|Sokoloski, J.L., Kenyon, S.J., Espey, B.R., Keyes, C.D., McCandliss, S.R., Kong, A.K.H., Aufdenberg, J.P., Filippenko, A.V., Li, W., Brocksopp, C., Kaiser, C.R., Charles, P.A., Rupen, M.P. and Stone, R.P.S. 'A ?combination nova? outburst in Z Andromedae: nuclear shell burning triggered by a disk instability' in Astrophysical Journal, 636, (2), 2006, pp. 1002 ? 1019.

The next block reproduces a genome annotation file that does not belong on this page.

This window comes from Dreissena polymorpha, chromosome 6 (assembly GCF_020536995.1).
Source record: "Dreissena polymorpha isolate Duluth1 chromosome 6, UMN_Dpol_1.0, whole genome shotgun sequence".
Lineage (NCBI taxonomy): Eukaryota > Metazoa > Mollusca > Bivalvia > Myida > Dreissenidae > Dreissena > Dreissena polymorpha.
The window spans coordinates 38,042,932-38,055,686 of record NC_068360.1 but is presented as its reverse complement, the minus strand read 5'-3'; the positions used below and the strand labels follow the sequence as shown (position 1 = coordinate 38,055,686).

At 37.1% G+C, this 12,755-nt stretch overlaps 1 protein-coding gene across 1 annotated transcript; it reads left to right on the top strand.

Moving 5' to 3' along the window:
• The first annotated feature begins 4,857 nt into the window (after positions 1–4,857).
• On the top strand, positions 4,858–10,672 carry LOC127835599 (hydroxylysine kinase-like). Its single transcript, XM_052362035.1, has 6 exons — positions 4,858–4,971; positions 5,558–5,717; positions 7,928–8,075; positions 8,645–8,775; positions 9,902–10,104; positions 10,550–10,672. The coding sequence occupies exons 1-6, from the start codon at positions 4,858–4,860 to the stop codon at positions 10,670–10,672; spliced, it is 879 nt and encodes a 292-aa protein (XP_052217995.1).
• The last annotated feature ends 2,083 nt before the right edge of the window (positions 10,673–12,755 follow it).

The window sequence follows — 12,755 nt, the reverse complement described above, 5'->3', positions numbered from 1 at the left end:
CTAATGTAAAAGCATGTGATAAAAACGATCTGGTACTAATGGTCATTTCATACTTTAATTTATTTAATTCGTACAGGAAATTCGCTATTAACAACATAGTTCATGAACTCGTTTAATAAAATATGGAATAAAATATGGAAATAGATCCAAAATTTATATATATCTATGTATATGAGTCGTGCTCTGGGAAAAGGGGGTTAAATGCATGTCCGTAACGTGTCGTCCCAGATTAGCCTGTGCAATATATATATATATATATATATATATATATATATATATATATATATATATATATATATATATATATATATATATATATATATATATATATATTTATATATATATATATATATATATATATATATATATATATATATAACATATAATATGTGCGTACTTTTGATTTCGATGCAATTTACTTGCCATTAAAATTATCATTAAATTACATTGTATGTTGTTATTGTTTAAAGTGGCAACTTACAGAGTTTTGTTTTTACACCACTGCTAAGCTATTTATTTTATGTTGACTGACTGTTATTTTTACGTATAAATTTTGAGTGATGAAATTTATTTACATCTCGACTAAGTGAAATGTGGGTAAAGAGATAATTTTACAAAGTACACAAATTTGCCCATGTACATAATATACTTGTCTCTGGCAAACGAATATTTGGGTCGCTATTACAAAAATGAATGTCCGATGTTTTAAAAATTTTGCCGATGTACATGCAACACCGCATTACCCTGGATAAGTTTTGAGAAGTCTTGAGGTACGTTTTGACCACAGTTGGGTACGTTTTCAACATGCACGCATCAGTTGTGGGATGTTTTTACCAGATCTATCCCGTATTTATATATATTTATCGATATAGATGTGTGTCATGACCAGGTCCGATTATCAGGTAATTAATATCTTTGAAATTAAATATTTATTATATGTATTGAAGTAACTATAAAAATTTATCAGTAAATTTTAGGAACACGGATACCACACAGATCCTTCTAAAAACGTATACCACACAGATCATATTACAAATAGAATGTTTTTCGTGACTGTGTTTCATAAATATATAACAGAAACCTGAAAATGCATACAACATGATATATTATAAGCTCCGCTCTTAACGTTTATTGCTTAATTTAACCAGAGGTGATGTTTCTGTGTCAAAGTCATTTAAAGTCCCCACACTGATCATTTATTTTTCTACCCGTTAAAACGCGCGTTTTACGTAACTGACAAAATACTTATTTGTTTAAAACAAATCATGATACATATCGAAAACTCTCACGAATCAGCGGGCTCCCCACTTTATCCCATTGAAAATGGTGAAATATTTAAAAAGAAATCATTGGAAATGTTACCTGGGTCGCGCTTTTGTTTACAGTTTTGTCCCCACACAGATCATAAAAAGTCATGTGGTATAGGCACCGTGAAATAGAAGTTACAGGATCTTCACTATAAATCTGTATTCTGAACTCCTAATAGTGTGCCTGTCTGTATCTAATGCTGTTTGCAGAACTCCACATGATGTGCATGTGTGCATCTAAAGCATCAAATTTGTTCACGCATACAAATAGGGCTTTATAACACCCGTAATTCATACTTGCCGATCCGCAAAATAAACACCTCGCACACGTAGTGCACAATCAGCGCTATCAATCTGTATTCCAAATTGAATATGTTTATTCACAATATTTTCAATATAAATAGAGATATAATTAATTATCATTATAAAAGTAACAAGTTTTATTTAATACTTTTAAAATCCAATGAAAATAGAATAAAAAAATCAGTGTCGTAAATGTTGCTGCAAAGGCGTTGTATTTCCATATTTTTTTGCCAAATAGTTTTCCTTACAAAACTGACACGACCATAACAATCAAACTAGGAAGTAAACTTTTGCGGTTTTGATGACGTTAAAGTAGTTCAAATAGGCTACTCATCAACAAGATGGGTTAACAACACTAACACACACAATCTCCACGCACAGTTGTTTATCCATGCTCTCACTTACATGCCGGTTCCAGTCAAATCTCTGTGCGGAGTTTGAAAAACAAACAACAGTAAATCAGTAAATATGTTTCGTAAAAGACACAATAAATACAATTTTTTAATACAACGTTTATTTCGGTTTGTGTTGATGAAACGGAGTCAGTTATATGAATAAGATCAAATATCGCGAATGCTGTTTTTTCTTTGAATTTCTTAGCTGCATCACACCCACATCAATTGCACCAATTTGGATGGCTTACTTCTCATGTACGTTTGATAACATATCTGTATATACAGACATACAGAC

|We describe observational evidence for a new kind of interacting binary star outburst that involves both an accretion instability and an increase in thermonuclear shell burning on the surface of an accreting white dwarf. We refer to this new type of eruption as a combination nova. In late 2000, the prototypical symbiotic star Z Andromedae brightened by roughly 2 mag in the optical. We observed the outburst in the radio with the VLA and MERLIN, in the optical both photometrically and spectroscopically, in the far-ultraviolet with FUSE, and in the X-rays with both Chandra and XMM-Newton. The 2 year long event had three distinct stages. During the first stage, the optical rise closely resembled an earlier, small outburst that was caused by an accretion disk instability. In the second stage, the hot component ejected an optically thick shell of material. In the third stage, the shell cleared to reveal a white dwarf whose luminosity remained on the order of 104 for approximately 1 yr. The eruption was thus too energetic to have been powered by accretion alone. We propose that the initial burst of accretion was large enough to trigger enhanced nuclear burning on the surface of the white dwarf and the ejection of an optically thick shell of material. This outburst therefore combined elements of both a dwarf nova and a classical nova. Our results have implications for the long-standing problem of producing shell flashes with short recurrence times on low-mass white dwarfs in symbiotic stars.